Summary from Wikipedia
The Kite Runner is the first novel by Afghan-American author Khaled Hosseini. Published in 2003 by Riverhead Books, it tells the story of Amir, a young boy from the Wazir Akbar Khan district of Kabul, whose closest friend is Hassan.
I was thrilled and moved and felt sad at some points when I read the Kite Runner It is a gripping and emotional story of betrayal and redemption, It tells the story of Amir and Hassan, though they did not know but were brothers from father’s side. They were fond of flying kites and were experts in the art. They live in Kabul, the capital of Afghanistan, and like always they are trying hard to win the local kite tournament. Kite flying is the favorite sport in Afghanistan. But just at that time a war started in Afghanistan and Kabul became an extremely dangerous place to live or to play.
Amir and his father left Afghanistan and went to America to save themselves from the atrocities of war but they were not able to take Hassan with them as legally he was not related to them and only Amir’s father knew the truth of Hassan’s identity. Amir insisted and argued with his father to take Hassan with them but his father did not agree. Amir considered it an act of betrayal, towards his best friend Hassan, which haunted him for the rest of his life.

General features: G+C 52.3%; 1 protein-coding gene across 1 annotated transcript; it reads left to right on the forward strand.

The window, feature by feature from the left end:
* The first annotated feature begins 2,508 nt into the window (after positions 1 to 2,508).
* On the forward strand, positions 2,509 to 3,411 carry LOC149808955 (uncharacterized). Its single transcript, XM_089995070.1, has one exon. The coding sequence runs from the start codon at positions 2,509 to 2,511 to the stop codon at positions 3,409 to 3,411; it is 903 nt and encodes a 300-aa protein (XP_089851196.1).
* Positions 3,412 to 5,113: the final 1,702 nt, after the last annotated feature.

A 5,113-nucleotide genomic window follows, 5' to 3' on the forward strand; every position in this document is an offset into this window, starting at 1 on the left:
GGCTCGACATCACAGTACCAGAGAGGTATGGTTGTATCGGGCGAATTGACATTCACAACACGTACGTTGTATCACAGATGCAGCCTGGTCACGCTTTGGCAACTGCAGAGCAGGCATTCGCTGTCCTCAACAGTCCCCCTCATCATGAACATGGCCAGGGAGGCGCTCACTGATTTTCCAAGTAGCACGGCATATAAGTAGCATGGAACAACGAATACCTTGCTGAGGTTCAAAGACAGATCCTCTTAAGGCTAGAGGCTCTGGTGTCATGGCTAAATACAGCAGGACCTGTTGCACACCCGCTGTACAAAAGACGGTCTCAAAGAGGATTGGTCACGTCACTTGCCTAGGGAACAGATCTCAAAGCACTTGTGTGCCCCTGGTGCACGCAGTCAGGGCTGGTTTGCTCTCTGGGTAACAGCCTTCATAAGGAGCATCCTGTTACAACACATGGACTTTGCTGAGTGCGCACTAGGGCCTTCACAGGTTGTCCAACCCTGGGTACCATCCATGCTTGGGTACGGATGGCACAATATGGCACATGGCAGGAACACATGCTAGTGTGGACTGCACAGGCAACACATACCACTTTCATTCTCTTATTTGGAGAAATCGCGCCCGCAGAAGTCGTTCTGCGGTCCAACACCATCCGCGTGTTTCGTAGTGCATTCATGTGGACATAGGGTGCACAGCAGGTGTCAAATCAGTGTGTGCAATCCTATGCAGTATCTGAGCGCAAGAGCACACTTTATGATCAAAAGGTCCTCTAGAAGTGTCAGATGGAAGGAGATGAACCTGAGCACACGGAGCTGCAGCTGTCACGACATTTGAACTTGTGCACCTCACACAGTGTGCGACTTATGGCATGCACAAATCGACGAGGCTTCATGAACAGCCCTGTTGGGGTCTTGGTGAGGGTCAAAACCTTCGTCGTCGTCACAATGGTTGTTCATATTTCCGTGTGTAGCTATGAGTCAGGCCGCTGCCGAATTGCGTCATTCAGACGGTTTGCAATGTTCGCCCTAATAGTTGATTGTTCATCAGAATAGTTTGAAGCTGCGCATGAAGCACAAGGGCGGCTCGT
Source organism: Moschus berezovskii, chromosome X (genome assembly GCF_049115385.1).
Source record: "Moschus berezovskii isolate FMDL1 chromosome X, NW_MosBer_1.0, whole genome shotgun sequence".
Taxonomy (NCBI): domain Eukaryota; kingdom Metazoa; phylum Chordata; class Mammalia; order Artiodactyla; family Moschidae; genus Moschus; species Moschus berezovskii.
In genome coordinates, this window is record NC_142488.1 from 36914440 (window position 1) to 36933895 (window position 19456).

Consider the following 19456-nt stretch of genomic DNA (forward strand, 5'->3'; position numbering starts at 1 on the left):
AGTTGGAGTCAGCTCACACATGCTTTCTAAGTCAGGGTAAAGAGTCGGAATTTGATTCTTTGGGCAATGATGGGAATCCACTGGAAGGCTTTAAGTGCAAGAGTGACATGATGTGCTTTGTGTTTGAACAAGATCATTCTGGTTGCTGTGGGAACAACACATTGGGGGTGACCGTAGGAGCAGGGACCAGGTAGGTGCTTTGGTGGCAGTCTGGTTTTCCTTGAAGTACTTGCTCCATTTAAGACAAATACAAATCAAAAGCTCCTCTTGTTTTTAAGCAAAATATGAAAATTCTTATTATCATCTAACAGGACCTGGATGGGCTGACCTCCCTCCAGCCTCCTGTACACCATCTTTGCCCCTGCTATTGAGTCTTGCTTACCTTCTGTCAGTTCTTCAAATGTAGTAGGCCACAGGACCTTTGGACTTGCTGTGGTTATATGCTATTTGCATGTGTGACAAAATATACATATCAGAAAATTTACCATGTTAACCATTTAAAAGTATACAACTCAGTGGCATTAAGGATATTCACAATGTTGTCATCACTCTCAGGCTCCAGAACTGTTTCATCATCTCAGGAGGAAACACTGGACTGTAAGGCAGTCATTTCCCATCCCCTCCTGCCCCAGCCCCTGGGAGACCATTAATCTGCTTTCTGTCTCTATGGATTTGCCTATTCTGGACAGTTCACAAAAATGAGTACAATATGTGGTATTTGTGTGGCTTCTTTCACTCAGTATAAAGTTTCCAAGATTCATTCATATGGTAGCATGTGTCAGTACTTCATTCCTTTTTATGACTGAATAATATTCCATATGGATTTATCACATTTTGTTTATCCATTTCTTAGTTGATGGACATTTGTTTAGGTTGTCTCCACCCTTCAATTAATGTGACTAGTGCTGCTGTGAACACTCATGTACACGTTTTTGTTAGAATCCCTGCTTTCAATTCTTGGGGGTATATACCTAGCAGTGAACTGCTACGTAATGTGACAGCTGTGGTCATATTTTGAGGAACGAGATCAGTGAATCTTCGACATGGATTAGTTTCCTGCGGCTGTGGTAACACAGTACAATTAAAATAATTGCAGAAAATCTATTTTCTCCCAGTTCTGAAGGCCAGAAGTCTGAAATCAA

The story is fast-paced and hardly ever dull, and introduced me to a world – the world of Afghan life – which is strange, fascinating and yet oddly familiar all at the same time. Hosseini’s writing finds a great balance between being clear and yet powerful, and not only is the story itself brilliantly constructed, but the book also explores the very art of storytelling. Amir himself becomes a writer, and he reflects on his experiences in the story.
But I think the best bit about the kite runner is its sense of fate and justice, of good overcoming evil in the end, despite all odds. Without giving away the ending, Amir ends up back in Afghanistan and makes a very different set of sacrifices in order to set things straight. The final chapter of the book is my favourite, and one that I have found moving even when rereading it. The message behind the very ending could be interpreted differently by different readers, but personally I feel that it offers a small sense of hope for both the future of its characters, and perhaps for war-torn Afghanistan as well.